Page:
A recent IDC report shows that an increasing number of IT decision makers are feeling the pressure to adapt to the proliferation of consumer devices in the workspace, with demand coming from both general employees and top executives.
The report, titled “Analysing the Bring-Your-Own-Device Trends in Australia and New Zealand” says the adoption of BYOD policies is being viewed as the answer to that proliferation of new devices.
"Widely publicised and high-profile BYOD case studies are further adding to the peer pressure. One in every two organisations is intending to deploy official BYOD policies, be it pilots, or partial- to organisational-wide rollouts, in the next 18 months," says Amy Cheah, market analyst, infrastructure, IDC ANZ.
"However, there is a disconnect between the assumptions and expectations held by CIOs and IT decision makers — and commonly by supply-side organisations — and the majority of employees when it comes to consumer technologies, device usage, and responsibility. IDC's Next Generation Workspace Ecosystem research has found that only two out of ten employees want to use their own device for work and for personal use, which means corporate devices are still desired by the majority,” she adds.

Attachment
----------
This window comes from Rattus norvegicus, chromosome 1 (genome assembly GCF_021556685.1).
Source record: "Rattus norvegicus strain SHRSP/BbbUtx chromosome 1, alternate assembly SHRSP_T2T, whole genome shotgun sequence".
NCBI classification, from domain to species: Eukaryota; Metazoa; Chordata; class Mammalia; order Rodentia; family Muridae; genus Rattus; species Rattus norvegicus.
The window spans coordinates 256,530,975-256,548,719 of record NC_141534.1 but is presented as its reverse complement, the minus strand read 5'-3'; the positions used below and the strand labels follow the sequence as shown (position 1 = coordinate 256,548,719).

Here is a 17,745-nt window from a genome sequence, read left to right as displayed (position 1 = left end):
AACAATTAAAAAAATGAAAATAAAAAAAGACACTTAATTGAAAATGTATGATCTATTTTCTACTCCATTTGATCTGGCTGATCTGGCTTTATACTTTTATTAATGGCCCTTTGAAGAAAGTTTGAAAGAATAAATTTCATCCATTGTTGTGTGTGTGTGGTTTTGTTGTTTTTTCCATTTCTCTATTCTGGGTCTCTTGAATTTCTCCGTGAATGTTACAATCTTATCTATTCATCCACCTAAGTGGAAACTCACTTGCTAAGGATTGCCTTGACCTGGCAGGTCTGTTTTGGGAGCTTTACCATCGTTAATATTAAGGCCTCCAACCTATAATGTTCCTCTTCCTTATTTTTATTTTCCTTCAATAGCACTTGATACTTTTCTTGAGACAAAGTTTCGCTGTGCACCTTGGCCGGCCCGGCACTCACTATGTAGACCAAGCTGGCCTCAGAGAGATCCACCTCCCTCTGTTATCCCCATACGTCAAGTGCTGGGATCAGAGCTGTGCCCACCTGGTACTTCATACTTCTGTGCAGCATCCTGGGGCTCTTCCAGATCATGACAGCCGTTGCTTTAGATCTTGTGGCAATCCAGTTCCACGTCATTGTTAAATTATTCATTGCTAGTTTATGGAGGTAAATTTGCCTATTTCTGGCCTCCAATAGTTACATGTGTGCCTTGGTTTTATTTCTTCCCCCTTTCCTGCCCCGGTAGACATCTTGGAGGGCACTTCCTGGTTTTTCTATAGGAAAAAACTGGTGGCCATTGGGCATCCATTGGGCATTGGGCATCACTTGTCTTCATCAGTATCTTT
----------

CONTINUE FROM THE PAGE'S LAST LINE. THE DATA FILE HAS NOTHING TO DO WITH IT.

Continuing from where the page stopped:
IDC says that the result will likely be a broader range of devices and operating systems connecting to the corporate network at a more frequent rate, especially considering the shorter life cycle of consumer devices.
"Whilst many expect BYOD to help reduce costs, these shorter life cycles will need to be managed carefully in order to mitigate any blowouts in support, application modernisation, and lost employee productivity," Cheah adds.
IDC says BYOD polices that are flexible and accommodating of all parties’ preferences are more likely to be successful, with “choice” becoming a defining characteristic of such policies in the future.